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"Improving Economic Statistics in order to Improve Economic Policy and Research: An Invitation" (in Japanese)

Listed author(s):
  • Yoshiro Miwa

    (Faculty of Economics, Osaka Gakuin University and Faculty of Economics, University of Tokyo)

This paper identifies some of the principal problems in Japanese official economic statistics. It discusses how the government currently generates those numbers, and how it might begin to collect more helpful material. It invites researchers and members of the Japanese government to join in this effort to improve the collection of economic statistics. As an illustration, it compares the measurement of the total factor productivity growth index in Japan and the U.S. There is a which-came-first question about the lack of evidence-based economic policies in Japan and the poor state of statistics and statistics-based research. The low level of statistical understanding among policy makers, the media, the public, and researchers leaves interest in evidence-based policies at the low level. In turn, this lowers political support for adequate budgets for the statistics-generating sections, lowers morale among officials assigned to those sections, and depresses interest in improving the generation and design of official statistics. The vertical segmentation of the Japanese government hampers efforts to improve matters even further. Among Japanese economists, interest in empirical research has long been at a low level. This has led to low numbers both of scholars conducting empirical research, and of policy makers able to understand empirical work. In a world of multifaceted, complex, mutually dependent relationships (which is to say, in the world in which all of us live), understanding the interdependent causal chain is always hard. Understanding how to mitigate real-world problems is just as hard. This article begins the process of unraveling the reasons (the diagnosis) behind both the slow acceptance of the idea of evidence-based policies and the current state of statistical generation and usage in Japan. It suggests ways to begin to improve that situation (prescription). Improvement will not be easy. Instead, it will require a long time, an enormous investment in energy, and close cooperation among the many players involved.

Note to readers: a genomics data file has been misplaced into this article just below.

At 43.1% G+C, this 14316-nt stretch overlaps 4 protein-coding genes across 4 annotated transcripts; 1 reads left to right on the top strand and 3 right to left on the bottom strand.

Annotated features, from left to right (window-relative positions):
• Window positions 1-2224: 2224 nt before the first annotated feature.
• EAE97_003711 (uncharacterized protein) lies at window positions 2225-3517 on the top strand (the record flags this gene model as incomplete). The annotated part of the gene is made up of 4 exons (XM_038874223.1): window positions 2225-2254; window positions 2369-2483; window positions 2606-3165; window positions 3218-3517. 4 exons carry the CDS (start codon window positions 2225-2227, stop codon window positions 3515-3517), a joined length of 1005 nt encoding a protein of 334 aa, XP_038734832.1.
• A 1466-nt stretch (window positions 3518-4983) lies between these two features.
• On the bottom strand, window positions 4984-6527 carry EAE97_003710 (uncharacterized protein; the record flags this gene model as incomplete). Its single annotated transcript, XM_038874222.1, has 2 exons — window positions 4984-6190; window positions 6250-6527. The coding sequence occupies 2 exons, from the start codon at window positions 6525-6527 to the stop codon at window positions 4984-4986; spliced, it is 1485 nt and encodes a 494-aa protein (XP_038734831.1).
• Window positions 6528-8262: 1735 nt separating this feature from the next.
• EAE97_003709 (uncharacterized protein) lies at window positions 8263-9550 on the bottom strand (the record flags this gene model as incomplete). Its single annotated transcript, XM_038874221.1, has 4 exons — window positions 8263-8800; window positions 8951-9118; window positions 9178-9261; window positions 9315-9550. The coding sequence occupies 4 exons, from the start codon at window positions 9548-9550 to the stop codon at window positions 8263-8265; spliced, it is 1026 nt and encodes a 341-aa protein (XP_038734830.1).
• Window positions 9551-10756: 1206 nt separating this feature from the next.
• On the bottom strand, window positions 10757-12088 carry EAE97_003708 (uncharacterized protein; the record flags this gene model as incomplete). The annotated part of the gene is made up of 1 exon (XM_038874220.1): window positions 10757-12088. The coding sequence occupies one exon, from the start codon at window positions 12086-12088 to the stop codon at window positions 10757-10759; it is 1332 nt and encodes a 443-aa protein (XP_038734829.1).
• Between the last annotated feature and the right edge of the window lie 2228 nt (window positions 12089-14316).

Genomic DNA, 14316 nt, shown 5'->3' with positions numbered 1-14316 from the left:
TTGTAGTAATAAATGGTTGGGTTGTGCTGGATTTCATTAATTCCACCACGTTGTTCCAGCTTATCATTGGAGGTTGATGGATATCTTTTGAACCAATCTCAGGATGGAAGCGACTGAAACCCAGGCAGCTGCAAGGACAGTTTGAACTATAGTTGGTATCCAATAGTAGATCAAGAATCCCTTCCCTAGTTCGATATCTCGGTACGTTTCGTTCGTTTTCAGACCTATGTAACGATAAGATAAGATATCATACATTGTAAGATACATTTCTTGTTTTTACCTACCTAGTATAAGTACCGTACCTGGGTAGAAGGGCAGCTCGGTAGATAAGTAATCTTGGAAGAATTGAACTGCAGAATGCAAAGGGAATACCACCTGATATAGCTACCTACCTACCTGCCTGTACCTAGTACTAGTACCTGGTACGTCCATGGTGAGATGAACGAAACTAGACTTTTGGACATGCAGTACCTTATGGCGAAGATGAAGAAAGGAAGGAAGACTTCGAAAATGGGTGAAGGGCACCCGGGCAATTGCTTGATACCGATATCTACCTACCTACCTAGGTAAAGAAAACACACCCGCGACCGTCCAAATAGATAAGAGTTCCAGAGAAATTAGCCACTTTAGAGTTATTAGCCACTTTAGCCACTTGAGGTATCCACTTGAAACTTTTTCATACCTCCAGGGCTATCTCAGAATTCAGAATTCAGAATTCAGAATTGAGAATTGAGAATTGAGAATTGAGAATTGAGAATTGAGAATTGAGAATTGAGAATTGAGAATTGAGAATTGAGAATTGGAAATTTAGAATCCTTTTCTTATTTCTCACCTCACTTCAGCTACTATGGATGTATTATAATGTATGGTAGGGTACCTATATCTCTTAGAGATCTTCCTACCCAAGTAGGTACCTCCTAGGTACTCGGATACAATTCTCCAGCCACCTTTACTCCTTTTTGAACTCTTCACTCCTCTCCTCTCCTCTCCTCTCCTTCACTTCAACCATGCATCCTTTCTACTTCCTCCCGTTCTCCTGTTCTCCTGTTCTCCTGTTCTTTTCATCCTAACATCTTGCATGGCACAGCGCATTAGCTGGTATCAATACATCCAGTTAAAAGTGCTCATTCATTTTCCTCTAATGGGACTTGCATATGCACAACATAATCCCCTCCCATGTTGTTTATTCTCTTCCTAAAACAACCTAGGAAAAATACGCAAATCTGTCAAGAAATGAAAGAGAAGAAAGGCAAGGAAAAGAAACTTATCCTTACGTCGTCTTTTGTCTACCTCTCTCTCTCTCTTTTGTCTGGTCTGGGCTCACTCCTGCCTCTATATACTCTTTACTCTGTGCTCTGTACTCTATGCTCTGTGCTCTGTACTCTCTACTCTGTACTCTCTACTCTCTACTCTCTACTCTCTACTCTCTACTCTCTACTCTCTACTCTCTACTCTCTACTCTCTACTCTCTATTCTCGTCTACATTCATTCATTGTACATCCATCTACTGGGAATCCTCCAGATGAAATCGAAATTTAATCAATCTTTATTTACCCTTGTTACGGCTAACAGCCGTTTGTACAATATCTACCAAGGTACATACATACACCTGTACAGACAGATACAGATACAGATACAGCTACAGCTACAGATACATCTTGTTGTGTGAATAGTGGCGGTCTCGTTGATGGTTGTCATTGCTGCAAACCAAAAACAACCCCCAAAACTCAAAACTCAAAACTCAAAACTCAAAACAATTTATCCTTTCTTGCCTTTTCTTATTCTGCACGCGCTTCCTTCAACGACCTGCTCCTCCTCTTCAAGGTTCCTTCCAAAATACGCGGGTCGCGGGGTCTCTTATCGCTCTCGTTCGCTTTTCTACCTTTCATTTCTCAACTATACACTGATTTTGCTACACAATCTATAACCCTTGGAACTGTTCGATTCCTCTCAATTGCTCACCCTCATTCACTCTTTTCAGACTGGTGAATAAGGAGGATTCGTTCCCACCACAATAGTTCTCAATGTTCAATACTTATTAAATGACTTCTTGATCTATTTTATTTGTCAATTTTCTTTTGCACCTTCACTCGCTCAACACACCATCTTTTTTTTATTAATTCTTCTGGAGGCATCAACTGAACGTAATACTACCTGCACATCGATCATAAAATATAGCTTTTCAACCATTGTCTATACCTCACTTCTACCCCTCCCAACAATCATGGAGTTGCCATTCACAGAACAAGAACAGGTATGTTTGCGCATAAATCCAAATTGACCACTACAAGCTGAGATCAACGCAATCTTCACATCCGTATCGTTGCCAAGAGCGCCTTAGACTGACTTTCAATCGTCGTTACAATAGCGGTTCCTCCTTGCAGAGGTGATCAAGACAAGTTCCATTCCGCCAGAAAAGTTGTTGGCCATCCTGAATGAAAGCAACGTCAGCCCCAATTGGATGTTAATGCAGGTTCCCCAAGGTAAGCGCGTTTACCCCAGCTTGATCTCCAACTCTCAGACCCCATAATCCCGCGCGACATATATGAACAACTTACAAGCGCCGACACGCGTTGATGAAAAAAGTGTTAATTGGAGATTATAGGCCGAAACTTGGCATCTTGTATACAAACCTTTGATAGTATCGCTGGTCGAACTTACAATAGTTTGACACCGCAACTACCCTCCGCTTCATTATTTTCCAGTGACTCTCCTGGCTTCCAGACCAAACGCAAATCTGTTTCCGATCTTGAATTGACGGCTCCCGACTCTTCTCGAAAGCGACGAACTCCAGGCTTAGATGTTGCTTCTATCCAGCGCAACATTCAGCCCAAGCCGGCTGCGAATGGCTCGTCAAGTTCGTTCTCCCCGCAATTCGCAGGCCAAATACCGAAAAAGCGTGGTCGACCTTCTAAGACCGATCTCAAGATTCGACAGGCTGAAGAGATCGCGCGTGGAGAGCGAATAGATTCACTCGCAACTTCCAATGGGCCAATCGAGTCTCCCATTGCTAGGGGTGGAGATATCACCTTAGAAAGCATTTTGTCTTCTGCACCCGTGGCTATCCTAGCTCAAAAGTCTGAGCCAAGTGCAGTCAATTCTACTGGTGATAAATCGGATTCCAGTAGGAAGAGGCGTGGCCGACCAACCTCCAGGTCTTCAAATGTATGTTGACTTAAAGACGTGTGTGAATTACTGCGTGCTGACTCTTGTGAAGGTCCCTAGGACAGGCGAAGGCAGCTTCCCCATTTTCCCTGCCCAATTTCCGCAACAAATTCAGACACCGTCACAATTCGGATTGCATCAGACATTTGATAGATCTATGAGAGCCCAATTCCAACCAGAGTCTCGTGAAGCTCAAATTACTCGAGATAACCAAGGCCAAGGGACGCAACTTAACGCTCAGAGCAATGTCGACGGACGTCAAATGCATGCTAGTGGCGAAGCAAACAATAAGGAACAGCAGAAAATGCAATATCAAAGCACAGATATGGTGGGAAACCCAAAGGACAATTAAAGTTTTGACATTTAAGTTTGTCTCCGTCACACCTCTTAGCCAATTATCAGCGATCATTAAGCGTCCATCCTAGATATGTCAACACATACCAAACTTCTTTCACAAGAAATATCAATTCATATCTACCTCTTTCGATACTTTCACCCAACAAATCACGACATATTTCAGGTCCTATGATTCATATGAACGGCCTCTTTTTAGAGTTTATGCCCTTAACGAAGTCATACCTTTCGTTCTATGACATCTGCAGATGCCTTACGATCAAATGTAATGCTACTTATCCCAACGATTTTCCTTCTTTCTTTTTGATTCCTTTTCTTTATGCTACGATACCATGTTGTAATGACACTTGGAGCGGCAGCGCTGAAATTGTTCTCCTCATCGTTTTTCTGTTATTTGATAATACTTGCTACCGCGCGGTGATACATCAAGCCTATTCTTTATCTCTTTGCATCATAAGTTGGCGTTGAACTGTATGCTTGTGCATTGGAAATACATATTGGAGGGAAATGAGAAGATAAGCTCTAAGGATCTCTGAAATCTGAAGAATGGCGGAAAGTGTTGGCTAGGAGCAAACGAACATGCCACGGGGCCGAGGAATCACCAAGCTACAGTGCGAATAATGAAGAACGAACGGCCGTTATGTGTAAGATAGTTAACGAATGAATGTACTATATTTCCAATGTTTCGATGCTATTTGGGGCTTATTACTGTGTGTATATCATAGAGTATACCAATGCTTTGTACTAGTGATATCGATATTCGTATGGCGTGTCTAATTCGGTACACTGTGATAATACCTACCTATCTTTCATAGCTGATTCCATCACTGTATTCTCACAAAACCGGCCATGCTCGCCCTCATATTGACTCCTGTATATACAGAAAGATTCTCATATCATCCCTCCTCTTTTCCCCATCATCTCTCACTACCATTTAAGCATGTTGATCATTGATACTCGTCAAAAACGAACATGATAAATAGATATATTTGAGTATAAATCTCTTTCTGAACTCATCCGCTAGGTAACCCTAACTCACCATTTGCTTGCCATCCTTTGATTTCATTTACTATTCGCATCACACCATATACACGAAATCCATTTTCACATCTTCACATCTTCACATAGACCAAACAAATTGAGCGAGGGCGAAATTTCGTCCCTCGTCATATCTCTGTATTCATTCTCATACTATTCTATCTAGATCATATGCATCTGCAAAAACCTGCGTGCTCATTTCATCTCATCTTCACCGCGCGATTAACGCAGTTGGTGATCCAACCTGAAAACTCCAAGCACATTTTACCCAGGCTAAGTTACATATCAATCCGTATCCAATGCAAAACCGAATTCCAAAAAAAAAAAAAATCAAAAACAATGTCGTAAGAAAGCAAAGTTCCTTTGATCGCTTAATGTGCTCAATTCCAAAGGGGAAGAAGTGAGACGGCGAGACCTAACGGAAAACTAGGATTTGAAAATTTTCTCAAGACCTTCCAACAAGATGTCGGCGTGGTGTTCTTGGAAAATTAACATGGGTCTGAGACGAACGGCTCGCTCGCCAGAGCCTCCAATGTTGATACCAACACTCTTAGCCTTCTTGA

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Paper provided by CIRJE, Faculty of Economics, University of Tokyo in its series CIRJE J-Series with number CIRJE-J-256.

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Length: 57 pages
Date of creation: Feb 2014
Handle: RePEc:tky:jseres:2014cj256
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